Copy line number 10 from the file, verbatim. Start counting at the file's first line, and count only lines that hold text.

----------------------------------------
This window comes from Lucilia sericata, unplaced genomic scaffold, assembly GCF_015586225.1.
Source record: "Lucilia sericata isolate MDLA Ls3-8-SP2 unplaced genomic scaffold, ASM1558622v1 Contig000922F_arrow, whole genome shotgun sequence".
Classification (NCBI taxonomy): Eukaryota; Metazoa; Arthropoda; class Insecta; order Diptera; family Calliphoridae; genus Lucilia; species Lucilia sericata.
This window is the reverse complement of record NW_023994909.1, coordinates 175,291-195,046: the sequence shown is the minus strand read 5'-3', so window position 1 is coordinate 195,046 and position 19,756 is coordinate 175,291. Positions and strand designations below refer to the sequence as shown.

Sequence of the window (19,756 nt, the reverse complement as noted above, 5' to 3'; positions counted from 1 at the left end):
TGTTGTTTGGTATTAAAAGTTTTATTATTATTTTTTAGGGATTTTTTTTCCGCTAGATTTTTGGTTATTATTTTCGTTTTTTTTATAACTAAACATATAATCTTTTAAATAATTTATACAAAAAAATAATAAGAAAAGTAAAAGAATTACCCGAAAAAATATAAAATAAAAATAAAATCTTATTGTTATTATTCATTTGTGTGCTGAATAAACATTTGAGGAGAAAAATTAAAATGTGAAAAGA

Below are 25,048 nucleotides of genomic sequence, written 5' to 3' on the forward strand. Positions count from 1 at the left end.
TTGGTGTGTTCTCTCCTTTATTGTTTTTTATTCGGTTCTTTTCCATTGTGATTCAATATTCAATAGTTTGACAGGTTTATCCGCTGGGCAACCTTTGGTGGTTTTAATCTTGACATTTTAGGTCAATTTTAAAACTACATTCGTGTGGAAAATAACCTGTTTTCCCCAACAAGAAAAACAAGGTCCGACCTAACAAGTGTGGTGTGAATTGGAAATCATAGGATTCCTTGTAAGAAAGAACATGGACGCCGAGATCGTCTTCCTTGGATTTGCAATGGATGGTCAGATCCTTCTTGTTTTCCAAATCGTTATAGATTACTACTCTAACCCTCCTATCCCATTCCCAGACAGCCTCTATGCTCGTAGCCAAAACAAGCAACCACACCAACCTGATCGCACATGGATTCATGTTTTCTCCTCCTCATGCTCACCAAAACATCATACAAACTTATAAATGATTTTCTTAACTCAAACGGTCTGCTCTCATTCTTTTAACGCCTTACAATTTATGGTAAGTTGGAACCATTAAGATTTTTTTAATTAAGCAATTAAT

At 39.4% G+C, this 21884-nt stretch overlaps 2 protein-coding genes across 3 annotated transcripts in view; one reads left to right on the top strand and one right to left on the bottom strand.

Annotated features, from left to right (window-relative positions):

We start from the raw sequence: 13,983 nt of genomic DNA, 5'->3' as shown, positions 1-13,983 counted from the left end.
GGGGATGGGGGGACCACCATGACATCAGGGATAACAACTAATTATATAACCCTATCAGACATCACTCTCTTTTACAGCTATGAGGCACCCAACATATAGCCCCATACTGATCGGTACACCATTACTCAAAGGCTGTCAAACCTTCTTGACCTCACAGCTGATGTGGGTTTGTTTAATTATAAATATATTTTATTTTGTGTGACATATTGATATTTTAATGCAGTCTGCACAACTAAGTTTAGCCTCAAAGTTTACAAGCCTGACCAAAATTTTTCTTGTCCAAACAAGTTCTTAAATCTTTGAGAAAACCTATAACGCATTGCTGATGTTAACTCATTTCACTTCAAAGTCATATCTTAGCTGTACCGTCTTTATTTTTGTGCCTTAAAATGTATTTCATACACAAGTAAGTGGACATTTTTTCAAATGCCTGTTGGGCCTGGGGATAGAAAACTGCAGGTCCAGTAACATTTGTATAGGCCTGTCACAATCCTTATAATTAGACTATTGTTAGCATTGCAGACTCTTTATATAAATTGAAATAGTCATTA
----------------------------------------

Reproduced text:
Annotated features, from left to right (window-relative positions):